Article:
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# PLAYING IT SMART

16 November 2009

You can learn something from prime-time television after all

Deal or No Deal is mindless but fascinating television. The genius is that it's an archetype of Occam's razor: the idea could hardly be simpler. Yet, opportunity is afforded to see the laws of probability, the principle of utility, and the concepts of risk-aversion and tolerance played out together. And, of course, big bucks are up for grabs in situations that quicken the pulse.

The American version of the game begins with 26 numbered valises on display. Each contains a sign designating a different amount of money, from a penny to a million dollars. Players select one, which stays closed. They then pick additional cases. These are opened in turn to show how much is inside. As cases are opened, the values are removed from the list of obtainable payoffs.

At various stages, contestants are offered "deals" -- payments on the spot -- in lieu of proceeding. Those who keep declining get to their original selection and one other case. This gives them a 50 percent shot at either of two remaining sums. They can take a final deal, swap cases, or have what's in their initial choice.

Offers during the game may seem to be somewhat arbitrary. They're not. They're based on using probability theory to compute average or "expected" values of the money known to be still at hand. No mathematical advantage would apply either way if deals were exactly equal to these values. That is, there'd be no statistical distinction between accepting the offer or going on. Over many such "fair" games, solid citizens as a whole would win roughly the same total whether or not they took deals, and when.

At the outset, with all payoffs active, expected value with the standard 26 levels is \$131,477.53. This rises or falls as low and high payoffs, respectively, are deleted. Say three cases plus the initial selection are unopened and the board shows \$500, \$5,000, \$50,000, and \$100,000 available. Each has 25 percent chance to be in any case. The average is \$155,500 divided by four or \$38,875.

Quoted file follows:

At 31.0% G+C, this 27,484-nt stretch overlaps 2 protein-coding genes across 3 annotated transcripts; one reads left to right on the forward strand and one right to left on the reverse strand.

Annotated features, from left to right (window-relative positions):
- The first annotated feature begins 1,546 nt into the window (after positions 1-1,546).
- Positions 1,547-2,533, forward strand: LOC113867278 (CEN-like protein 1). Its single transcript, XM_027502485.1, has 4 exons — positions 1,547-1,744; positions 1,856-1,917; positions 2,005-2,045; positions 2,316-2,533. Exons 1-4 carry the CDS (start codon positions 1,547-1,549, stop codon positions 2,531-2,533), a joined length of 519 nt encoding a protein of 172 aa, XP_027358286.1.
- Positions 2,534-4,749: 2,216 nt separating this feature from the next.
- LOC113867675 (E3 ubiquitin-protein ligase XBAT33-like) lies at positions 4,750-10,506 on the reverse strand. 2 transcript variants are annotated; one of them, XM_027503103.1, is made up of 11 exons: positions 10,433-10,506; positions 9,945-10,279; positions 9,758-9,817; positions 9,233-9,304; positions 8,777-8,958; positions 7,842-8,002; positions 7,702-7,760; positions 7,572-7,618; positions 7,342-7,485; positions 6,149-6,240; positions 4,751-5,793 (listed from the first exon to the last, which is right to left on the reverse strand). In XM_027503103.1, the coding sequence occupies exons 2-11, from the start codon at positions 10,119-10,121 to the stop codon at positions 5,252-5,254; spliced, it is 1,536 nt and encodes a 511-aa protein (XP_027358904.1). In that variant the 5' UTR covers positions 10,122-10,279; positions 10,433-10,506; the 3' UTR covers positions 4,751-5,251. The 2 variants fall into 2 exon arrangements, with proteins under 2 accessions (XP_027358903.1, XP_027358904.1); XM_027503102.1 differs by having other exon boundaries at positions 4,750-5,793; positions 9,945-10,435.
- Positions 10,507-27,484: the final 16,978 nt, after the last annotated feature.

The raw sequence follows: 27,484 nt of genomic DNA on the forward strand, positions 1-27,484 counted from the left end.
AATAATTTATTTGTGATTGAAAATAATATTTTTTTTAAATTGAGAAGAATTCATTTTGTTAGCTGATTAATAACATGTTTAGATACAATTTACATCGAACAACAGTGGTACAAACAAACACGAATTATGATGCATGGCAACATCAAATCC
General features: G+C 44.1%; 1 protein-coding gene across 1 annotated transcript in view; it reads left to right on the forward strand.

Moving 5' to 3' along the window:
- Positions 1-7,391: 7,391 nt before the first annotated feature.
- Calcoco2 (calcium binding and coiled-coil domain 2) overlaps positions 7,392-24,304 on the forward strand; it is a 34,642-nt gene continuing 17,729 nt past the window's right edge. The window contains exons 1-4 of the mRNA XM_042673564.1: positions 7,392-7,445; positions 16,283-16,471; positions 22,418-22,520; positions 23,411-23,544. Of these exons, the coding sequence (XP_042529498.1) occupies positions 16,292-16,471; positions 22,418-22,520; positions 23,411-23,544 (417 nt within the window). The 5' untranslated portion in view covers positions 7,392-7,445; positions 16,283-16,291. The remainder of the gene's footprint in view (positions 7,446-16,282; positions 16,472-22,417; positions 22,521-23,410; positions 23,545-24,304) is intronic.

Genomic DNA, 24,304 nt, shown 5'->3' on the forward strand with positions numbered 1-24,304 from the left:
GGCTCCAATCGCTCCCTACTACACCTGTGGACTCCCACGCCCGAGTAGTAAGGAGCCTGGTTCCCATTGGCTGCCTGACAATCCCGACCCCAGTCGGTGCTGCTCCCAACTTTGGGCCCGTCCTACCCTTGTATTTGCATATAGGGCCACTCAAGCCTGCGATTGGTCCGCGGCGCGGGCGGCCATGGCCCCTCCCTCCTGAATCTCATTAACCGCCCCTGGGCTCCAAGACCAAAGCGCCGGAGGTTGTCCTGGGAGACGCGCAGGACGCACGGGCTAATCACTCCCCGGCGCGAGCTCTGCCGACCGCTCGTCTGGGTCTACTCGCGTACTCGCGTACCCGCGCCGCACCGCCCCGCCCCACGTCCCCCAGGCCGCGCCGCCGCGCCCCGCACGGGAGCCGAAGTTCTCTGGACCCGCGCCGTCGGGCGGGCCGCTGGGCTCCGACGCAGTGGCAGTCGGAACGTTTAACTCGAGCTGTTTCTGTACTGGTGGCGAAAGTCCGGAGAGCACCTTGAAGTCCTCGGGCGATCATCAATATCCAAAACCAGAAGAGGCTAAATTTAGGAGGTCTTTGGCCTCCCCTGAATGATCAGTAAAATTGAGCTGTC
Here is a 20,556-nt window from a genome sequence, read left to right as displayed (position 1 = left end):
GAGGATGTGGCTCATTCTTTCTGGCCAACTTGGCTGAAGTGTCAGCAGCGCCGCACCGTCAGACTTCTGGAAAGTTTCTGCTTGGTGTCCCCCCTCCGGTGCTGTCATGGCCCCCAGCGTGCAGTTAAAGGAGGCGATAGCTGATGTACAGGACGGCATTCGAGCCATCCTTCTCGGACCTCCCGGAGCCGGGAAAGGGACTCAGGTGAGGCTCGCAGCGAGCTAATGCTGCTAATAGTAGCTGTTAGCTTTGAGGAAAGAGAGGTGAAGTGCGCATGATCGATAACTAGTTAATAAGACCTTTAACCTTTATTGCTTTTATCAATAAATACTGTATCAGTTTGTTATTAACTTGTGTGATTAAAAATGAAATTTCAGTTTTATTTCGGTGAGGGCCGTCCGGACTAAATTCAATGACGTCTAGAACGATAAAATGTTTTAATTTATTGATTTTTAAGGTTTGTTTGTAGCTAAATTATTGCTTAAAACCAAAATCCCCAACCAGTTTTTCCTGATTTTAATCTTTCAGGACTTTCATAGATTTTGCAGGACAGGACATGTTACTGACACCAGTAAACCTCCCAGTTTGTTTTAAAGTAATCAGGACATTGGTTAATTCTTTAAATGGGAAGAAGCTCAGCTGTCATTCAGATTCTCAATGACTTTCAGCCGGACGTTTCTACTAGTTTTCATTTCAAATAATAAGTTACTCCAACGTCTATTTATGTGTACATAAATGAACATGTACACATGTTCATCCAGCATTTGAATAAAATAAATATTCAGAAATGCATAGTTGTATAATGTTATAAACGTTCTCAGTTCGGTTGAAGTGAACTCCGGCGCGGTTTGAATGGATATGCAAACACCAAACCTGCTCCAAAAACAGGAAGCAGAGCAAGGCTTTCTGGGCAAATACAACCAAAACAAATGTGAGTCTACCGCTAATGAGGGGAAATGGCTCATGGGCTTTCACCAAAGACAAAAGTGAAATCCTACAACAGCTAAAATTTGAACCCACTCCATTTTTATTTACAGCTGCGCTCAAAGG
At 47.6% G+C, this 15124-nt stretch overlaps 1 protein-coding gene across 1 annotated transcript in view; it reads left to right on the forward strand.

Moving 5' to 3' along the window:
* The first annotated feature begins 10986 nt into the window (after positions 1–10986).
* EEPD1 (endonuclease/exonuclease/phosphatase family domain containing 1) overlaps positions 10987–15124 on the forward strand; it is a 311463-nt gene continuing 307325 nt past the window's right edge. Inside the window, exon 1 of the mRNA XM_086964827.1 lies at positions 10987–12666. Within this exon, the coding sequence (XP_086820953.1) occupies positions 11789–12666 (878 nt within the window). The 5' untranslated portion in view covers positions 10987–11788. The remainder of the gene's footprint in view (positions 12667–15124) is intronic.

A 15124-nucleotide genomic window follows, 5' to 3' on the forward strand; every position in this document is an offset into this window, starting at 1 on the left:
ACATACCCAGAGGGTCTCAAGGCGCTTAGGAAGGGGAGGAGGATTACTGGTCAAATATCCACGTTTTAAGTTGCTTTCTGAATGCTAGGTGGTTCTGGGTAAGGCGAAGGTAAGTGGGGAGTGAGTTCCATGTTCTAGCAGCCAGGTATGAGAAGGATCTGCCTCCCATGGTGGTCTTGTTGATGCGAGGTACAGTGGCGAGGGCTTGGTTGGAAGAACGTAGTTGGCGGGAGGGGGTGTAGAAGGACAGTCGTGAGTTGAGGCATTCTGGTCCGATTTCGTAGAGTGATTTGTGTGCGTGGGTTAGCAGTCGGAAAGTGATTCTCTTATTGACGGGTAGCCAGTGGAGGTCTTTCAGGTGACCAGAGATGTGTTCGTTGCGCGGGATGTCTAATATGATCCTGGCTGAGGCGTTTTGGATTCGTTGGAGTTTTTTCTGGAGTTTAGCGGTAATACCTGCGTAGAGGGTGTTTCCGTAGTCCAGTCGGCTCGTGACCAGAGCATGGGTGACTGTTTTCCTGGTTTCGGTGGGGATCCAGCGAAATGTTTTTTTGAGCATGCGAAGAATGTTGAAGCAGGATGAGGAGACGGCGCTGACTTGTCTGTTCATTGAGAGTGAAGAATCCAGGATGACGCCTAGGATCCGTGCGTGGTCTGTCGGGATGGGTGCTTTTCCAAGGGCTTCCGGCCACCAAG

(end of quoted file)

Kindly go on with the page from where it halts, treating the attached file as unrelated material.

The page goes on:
Offers aren't precisely the expected values, however. Early on, they're rounded down, often sharply. This encourages players to reject premature deals and heightens tension as cases are eliminated. Later offers approach and occasionally even slightly exceed the average.

Expected value based on probability is an objective factor. But the game actually goes much deeper. Utility and risk-aversion versus risk-tolerance, issues for which economists have won Nobel prizes, enter the picture. These involve trading-off acceptance of assured intermediate gains rather than gambling on the hazards of losses or small returns versus hopes of major benefits.

Utility and risk can be illustrated by assuming two cases remain. Pretend the board shows \$100,000 and \$500,000. Expected value is \$600,000 divided by two or \$300,000. The deal might be \$250,000. Or, options might be \$100 and \$500,000. A fair offer would be half of \$500,100 or \$250,050. The deal might be \$200,000.

In the first example, the utility principle sets the offer as a choice between a certain \$250,000 and a 50-50 gamble between \$100,000 and \$500,000. The three amounts differ vastly in real terms, but all have high utility to many people. High risk aversion would favor accepting the offer; even moderate risk tolerance taking the gamble. In the second instance, \$100 would likely be perceived as having almost no utility compared with \$500,000, especially with 50-50 chances of either, so only the extremely high risk-tolerant would be apt to decline \$200,000.

Try it on yourself or some friends. Start with a choice based on two cases and varying differences. Then, make it more perplexing and interesting using three, four, or more possible payoffs. Your decisions will reveal a lot about the utility you assign to money and how you handle risk. They could also help you plan how you'll gamble when next you visit your friendly neighborhood casino. Why, they may even lead you to acute appreciation of this enigmatic epigram from the renown rhymer, Sumner A Ingmark: